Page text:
The total fertility rate has more than halved in both urban and rural areas, falling even below the replacement level in the former where it is 1.7, down from 4.1 in 1971. In rural areas, TFR has fallen from 5.4 to 2.4 during the same period. For rural areas, it varies from 1.6 in Delhi and Tamil Nadu to 3.3 in Bihar. For urban areas, the variation is from 1.1 in Himachal Pradesh to 2.4 in Uttar Pradesh and Bihar. Of the 22 states, only six have a TFR of 2 or more in urban areas. There are 10 states where TFR is below 2 in rural regions.
3) How does fertility vary between age groups?
The 25-29 age is the most fertile, except in Bengal, Chhattisgarh, Andhra Pradesh and Maharashtra, where it peaked between 20 and 24. Only J&K hits the peak after 30.
4) Why is TFR falling?
Higher education, increased mobility, late marriage, financially independent women and overall prosperity are all contributing to a falling TFR. It goes below 2 in both urban and rural areas, where girls complete schooling and reduces further as they pass college. Bihar, with the highest TFR of 3.2, had the maximum percentage of illiterate women at 26.8%, while Kerala, where the literacy rate among women is 99.3%, had among the lowest fertility rates. As more cities come up, people move for jobs and employment tenure gets shorter, TFR may fall further.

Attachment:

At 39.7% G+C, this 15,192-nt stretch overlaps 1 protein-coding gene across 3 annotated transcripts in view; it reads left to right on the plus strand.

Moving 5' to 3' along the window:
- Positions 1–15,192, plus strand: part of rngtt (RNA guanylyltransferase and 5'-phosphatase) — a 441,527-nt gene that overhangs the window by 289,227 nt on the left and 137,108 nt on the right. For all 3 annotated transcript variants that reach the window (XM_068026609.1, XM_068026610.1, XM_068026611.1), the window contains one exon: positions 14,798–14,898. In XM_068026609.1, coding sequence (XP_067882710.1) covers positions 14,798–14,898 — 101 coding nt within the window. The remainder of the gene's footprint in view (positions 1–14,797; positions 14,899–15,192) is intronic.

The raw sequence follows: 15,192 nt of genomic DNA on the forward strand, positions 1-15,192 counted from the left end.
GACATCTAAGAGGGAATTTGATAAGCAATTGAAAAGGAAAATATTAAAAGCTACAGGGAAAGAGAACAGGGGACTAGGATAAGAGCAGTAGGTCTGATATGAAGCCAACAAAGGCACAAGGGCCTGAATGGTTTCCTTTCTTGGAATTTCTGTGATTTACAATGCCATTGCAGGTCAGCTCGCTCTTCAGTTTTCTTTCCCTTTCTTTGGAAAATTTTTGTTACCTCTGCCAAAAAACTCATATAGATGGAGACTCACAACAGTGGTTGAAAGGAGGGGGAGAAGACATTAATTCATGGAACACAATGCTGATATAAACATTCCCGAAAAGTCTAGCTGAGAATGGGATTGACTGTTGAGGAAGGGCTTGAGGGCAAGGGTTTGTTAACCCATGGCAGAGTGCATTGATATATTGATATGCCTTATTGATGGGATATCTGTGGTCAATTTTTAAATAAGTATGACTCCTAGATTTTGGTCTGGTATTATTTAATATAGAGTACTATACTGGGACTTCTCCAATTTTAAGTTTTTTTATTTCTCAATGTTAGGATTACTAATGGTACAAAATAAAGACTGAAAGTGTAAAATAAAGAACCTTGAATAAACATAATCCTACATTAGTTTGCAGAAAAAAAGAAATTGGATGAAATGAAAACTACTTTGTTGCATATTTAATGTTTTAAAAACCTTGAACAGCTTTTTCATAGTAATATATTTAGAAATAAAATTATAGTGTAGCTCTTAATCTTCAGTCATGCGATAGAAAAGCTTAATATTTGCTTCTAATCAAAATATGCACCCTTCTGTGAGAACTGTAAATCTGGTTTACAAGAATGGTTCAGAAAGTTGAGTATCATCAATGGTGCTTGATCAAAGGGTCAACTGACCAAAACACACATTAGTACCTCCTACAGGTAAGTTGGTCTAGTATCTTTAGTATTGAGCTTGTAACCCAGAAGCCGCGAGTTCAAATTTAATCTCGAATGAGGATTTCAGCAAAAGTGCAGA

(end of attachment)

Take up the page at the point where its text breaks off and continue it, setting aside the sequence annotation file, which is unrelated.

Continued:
5) What does this mean for policymakers?
India has entered a 37-year period of demographic dividend, which could spell faster economic growth and higher productivity. As such, the government needs to engineer its policies to harness the opportunity. It must also formulate policies to take care of higher medical costs as the population ages and productivity shrinks. As more people live away from their parents, India will also need to have an affordable social security system that provides pension to the elderly and takes care of their daily needs and medical expenses.
Politics over population